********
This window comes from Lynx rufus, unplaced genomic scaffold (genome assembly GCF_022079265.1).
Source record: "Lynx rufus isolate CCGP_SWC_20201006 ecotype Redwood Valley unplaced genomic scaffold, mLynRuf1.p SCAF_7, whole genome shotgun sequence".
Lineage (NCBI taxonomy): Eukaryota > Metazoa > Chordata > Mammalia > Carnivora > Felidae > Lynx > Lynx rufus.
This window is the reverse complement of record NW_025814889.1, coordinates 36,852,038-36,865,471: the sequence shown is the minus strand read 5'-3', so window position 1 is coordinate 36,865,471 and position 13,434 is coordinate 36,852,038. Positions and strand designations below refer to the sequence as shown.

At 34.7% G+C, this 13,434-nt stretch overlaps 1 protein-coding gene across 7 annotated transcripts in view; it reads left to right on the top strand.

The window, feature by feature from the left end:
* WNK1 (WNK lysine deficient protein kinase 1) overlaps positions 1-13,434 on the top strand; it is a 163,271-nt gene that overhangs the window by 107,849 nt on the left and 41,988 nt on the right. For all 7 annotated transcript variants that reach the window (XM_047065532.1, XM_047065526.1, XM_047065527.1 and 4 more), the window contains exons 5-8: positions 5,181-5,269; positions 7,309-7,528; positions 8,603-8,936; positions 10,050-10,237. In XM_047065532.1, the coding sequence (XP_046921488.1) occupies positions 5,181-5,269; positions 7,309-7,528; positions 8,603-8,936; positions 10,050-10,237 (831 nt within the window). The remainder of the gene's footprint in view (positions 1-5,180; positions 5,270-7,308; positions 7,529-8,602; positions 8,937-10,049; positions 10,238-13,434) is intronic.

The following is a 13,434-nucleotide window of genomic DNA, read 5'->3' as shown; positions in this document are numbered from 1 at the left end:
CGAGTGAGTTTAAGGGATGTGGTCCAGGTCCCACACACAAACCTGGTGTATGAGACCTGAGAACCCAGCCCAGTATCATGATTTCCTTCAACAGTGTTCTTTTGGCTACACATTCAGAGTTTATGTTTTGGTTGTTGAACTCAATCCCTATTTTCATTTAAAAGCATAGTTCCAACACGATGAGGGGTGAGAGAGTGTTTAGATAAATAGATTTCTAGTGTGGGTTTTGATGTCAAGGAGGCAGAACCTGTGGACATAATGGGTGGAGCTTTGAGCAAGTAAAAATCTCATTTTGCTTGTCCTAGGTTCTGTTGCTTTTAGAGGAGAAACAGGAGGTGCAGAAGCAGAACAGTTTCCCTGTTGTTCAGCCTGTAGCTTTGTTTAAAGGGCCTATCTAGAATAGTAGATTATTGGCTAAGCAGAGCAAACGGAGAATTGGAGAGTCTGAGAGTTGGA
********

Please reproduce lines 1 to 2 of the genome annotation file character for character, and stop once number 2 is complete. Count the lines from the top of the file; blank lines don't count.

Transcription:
This window comes from Lynx rufus, unplaced genomic scaffold (genome assembly GCF_022079265.1).
Source record: "Lynx rufus isolate CCGP_SWC_20201006 ecotype Redwood Valley unplaced genomic scaffold, mLynRuf1.p SCAF_7, whole genome shotgun sequence".